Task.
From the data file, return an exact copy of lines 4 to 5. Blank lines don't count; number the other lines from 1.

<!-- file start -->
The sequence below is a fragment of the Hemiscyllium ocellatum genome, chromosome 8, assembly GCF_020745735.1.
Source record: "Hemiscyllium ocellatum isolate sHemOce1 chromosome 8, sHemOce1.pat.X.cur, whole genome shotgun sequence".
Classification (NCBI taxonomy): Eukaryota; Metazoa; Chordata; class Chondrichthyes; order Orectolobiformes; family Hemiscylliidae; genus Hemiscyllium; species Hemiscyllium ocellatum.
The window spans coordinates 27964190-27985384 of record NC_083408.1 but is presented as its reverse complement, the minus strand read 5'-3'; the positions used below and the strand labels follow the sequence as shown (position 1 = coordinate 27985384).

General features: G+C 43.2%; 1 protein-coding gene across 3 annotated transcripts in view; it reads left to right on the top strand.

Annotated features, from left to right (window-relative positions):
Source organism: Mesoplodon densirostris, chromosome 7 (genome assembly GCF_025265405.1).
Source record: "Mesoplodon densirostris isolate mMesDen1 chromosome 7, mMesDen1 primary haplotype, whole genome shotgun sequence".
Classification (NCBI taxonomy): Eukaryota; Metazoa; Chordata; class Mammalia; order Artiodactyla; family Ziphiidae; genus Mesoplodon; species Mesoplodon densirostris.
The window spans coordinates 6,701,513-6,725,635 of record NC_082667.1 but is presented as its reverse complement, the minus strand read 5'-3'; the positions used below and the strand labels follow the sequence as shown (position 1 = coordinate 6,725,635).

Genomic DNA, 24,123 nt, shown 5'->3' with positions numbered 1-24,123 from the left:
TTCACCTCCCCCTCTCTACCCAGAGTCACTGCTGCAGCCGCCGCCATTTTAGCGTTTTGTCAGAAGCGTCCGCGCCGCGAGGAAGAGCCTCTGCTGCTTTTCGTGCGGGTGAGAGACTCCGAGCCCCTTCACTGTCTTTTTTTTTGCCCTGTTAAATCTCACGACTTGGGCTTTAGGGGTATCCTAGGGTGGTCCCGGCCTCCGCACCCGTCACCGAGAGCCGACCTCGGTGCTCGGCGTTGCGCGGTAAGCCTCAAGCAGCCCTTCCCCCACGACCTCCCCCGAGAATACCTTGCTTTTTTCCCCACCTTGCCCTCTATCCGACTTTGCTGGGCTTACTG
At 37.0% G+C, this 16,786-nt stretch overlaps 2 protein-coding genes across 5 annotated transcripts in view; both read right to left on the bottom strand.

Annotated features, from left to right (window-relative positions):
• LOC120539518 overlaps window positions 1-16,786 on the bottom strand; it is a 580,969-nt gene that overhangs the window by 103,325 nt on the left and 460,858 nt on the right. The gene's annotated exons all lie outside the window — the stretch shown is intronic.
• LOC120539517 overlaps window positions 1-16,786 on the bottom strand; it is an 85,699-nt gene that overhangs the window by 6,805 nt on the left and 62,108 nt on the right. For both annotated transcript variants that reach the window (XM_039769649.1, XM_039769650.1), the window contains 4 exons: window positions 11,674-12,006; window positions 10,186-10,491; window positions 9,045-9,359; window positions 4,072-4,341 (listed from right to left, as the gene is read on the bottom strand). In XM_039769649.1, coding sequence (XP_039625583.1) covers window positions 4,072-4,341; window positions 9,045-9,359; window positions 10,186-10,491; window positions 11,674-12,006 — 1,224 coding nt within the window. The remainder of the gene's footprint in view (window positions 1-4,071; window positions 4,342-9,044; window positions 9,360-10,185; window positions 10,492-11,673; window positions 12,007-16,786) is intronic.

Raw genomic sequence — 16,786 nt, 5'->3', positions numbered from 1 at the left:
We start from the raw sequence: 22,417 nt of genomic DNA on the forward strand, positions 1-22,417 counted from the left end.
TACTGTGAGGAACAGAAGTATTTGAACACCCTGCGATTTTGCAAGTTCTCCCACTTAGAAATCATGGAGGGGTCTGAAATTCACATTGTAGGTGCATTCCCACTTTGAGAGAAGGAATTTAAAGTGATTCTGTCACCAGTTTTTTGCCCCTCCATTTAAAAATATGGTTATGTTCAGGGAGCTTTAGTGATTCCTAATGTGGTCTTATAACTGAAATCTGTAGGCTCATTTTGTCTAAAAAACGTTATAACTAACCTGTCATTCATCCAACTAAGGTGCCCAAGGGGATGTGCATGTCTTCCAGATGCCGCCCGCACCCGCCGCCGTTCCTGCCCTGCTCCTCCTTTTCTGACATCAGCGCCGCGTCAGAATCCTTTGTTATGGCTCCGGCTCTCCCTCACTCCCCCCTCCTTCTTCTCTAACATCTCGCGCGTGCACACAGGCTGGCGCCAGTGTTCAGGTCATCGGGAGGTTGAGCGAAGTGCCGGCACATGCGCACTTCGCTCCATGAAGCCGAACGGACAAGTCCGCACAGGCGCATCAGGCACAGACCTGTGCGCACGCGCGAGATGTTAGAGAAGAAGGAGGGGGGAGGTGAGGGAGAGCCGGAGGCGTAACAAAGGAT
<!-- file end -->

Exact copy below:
The window spans coordinates 27964190-27985384 of record NC_083408.1 but is presented as its reverse complement, the minus strand read 5'-3'; the positions used below and the strand labels follow the sequence as shown (position 1 = coordinate 27985384).

General features: G+C 43.2%; 1 protein-coding gene across 3 annotated transcripts in view; it reads left to right on the top strand.